About the Author
Learning Paths

Ed is an Outstanding Trainer in Software Development, with a passion for technology and its uses and holding more than 10 years’ experience.

Previous roles have included being a Delivery Manager, Trainer, ICT teacher, and Head of Department. Ed continues to develop existing and new courses, primarily in web design using: PHP, JavaScript, HTML, CSS, SQL, and OOP (Java), Programming Foundations (Python), and DevOps (Git, CI/CD, etc). Ed describes himself as practically minded, a quick learner, and a problem solver who pays great attention to detail.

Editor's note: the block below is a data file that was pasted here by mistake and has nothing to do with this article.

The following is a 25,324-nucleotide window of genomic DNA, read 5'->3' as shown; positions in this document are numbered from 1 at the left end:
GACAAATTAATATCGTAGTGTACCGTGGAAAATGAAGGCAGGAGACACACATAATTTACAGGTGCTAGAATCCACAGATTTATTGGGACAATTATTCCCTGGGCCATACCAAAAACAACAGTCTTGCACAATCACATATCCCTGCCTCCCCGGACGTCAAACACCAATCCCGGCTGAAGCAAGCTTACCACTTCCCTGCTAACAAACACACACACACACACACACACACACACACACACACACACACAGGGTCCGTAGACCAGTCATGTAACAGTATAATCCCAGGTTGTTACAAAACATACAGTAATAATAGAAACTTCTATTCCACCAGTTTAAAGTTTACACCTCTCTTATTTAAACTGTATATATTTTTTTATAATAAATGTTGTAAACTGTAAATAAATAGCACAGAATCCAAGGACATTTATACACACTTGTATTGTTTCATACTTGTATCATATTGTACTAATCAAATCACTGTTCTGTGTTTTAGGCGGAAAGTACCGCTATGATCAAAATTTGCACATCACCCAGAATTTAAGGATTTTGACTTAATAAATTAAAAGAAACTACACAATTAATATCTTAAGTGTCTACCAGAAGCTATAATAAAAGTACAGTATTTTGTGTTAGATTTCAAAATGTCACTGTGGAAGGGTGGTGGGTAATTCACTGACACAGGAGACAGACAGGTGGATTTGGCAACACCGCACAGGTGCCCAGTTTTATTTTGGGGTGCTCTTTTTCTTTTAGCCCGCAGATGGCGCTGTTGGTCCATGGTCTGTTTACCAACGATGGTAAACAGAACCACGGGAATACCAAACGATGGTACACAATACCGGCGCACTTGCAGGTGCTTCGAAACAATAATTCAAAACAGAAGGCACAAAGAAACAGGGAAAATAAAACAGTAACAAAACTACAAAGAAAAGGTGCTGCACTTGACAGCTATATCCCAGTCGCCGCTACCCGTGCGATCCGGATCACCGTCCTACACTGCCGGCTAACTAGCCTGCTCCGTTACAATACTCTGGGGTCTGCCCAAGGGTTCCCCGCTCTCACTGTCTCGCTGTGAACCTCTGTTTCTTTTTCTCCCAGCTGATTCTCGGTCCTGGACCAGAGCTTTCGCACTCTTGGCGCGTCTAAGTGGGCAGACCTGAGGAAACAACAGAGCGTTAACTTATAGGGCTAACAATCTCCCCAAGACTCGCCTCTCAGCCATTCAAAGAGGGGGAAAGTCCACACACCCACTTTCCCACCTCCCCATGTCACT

Ed’s specialist area is training in Emerging Technologies, within Web Development. Ed mainly delivers courses in JavaScript covering vanilla JS, ES2015+, TypeScript, Angular, and React (the latter is authored by Ed) and has delivered on behalf of Google for PWAs. Ed has also developed a new suite of PHP courses and has extensive experience with HTML/CSS and MySQL. 

Ed is responsible for delivering QA’s Programming Foundations course using the Eclipse IDE. His skillset extends into the DevOps sphere, where he is able to deliver courses based around Agile/Scrum practices, version control, and CI/CD.